The Jacket Pin


As the Guardian Angels had taught me, the best time to disarm a Badguy is before he gets his weapon arm out.  If a Badguy reaches his hand into his jacket, it makes sense to jam his arm and you don't need to be a martial artist to know that.  .
The Guardian Angels would pin the weapon arm, knee the Badguy in the crotch and take him down with a leg sweep.  I think working Muay Thai long on the pads is an excellent compliment to this technique.
Over time, however, I have learned that the actual position of Jacket Pin could be applied to a lot of situations. (In Outerclinch, a Jacket Pin is simply 2 hands gripping the forearm, one near the wrist, one near the elbow.)  In fact, the grip of 2 hands on the forearm used by Marcelo Garcia for competition is referred to by him as a 2-on-1, but for gi he uses a pistol grip on the  cuff.  PIC  PIC  (Notice that for Marcelo Garcia, in his no-gi 2-on-1, one hand is palm up and one hand is palm-down.)
Without including wallfighting, we have 3 variants:
1- GA Style (Guardian Angel Style):  Pinning the forearm to the chest as shown above.
2- Military Style: Grabbing the forearm on a horizontal line without pinning it to the chest.  PIN
3- 3:00 JP-  Standing at 3:00, grabbing the Badguy's arm on a horizontal line.  PIC
If you grab the inside of the forearm you are doing an inside 2-on-1, or I2D2, and we will talk about that later during the knife defense chapters.  PIC
At the end of this chapter we will talk about the wallfighting variant, Armsling.

The important thing to know is that for combat, Jacket Pin is a transitional position.  Military Style and 3:00 are not positions you can hold for long and even GA Style, while strong, is not a place you can hang out when someone is trying to stab or shoot you.  (In the Guardian Angels I had somebody pinned to a car with GA Style but his partner still managed to stab me.)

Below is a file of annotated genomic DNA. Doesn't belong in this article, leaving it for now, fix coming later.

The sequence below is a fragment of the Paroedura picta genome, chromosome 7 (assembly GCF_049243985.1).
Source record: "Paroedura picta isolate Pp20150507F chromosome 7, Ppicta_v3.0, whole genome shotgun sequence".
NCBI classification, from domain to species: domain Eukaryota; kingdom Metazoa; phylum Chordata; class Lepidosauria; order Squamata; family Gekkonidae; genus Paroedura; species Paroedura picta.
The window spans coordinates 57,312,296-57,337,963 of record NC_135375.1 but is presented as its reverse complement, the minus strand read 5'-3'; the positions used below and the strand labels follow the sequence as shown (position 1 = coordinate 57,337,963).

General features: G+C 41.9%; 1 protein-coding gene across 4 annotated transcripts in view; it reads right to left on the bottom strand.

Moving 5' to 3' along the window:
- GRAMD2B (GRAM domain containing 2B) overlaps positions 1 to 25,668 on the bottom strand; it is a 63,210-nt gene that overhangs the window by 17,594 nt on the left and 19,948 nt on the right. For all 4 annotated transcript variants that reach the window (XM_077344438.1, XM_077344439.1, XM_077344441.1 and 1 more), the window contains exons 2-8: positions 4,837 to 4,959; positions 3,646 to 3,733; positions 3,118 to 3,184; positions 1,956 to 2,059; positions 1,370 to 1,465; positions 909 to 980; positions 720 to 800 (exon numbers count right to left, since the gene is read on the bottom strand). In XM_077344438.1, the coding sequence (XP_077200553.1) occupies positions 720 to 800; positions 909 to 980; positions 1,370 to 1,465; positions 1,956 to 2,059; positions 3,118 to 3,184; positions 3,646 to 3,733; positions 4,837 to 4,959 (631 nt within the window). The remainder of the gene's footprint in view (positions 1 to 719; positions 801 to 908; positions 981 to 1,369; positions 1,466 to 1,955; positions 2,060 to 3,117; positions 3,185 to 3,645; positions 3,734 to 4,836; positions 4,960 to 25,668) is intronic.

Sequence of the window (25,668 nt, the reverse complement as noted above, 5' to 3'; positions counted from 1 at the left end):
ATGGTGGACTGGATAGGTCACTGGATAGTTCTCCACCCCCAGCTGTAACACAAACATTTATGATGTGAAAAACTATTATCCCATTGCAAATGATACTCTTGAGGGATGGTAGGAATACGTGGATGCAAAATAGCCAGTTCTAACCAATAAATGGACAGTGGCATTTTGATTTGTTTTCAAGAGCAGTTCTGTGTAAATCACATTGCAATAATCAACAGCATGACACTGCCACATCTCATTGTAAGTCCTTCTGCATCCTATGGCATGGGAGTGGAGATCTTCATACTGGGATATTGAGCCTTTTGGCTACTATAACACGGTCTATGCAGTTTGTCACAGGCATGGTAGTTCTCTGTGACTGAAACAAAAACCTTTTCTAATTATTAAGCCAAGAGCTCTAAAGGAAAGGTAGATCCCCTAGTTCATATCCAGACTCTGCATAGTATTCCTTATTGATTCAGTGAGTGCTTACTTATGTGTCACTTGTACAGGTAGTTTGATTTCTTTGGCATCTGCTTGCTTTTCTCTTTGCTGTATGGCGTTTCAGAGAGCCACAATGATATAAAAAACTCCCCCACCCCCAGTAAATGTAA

The goal of Jacket Pin is to transition to something better like Cop's Russian or Leopardfist or Baseball Bat.  PICS


To transition from Jacket Pin to Cop's Russian, simply keep your hand on his wrist and let go of your elbow control.  As you let go you pivot from where you are to 6:00 behind your Badguy and palm  the bicep for Cop's Russian.  PIC PIC PIC
If you can't straighten the Badguy's arm, your Cop's Russian will be a Bent Russian.  PIC


Jacket Pin to Leopardfist  PIC  PIC  

It’s simply a matter of keeping the Badguy’s wrist controlled with your right wrist while you move or slide your left hand to the 2nd point of control for Leopardfist, the humerus or the coronoid process.  Depending on the situation, putting in the hits may be a very good idea.


Jacket Pin to Baseball Bat

The advantage of transitioning from Jacket Pin to Baseball Grip, is that the arm is now straight so you can easily transfer from there into a straight Cop's Russian if you don't want a Bent Russian.  PIC PIC PIC PIC

Baseball Grip is also better than Jacket Pin for setting up wristlocks, like Goosenecks, and takedowns.  PIC PIC PIC PIC


Jacket Pin to transition to Cop’s Armpit

To transition from Jacket Pin to Cop’s Armpit, simply release your right grip and grab the seam of your Badguy’s Armpit.  From there, only if you’re good at the this transition, you can switch from gripping his wrist to gripping the cuff of his sleeve without really letting go of his wrist.  PIC PIC


Jacket Pin vs Drawn Weapon  PIC PIC

As I said with Baseball Grip, you don't want to hunt for any kind of armgrab against a quickly moving knife, however, sometimes these armgrabs just happen and should train your transitions from that position, vs both Sword Grip and Icepick Grip.


Missles to Jacket Pin